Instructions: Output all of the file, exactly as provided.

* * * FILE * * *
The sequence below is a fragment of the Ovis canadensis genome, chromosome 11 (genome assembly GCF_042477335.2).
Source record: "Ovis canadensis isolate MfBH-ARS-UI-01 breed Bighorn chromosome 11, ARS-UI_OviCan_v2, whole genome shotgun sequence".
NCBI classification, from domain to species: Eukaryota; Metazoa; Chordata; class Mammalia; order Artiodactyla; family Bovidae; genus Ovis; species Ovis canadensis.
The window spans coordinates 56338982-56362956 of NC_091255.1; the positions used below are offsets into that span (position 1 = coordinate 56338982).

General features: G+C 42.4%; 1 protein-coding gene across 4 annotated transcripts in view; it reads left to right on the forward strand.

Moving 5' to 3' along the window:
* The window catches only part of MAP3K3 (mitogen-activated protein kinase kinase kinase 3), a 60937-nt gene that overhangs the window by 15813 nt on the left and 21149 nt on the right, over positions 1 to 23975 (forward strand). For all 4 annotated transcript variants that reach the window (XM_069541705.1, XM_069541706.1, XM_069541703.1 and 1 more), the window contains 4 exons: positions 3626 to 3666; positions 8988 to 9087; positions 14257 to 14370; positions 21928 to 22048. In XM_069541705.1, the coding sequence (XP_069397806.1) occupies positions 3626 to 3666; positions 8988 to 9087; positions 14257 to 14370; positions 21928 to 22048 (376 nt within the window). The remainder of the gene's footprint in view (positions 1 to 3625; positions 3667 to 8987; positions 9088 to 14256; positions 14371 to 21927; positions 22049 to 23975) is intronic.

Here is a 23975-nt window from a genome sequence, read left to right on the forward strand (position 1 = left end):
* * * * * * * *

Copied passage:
The sequence below is a fragment of the Ovis canadensis genome, chromosome 11 (genome assembly GCF_042477335.2).
Source record: "Ovis canadensis isolate MfBH-ARS-UI-01 breed Bighorn chromosome 11, ARS-UI_OviCan_v2, whole genome shotgun sequence".
NCBI classification, from domain to species: Eukaryota; Metazoa; Chordata; class Mammalia; order Artiodactyla; family Bovidae; genus Ovis; species Ovis canadensis.
The window spans coordinates 56338982-56362956 of NC_091255.1; the positions used below are offsets into that span (position 1 = coordinate 56338982).

General features: G+C 42.4%; 1 protein-coding gene across 4 annotated transcripts in view; it reads left to right on the forward strand.

Moving 5' to 3' along the window:
* The window catches only part of MAP3K3 (mitogen-activated protein kinase kinase kinase 3), a 60937-nt gene that overhangs the window by 15813 nt on the left and 21149 nt on the right, over positions 1 to 23975 (forward strand). For all 4 annotated transcript variants that reach the window (XM_069541705.1, XM_069541706.1, XM_069541703.1 and 1 more), the window contains 4 exons: positions 3626 to 3666; positions 8988 to 9087; positions 14257 to 14370; positions 21928 to 22048. In XM_069541705.1, the coding sequence (XP_069397806.1) occupies positions 3626 to 3666; positions 8988 to 9087; positions 14257 to 14370; positions 21928 to 22048 (376 nt within the window). The remainder of the gene's footprint in view (positions 1 to 3625; positions 3667 to 8987; positions 9088 to 14256; positions 14371 to 21927; positions 22049 to 23975) is intronic.

Here is a 23975-nt window from a genome sequence, read left to right on the forward strand (position 1 = left end):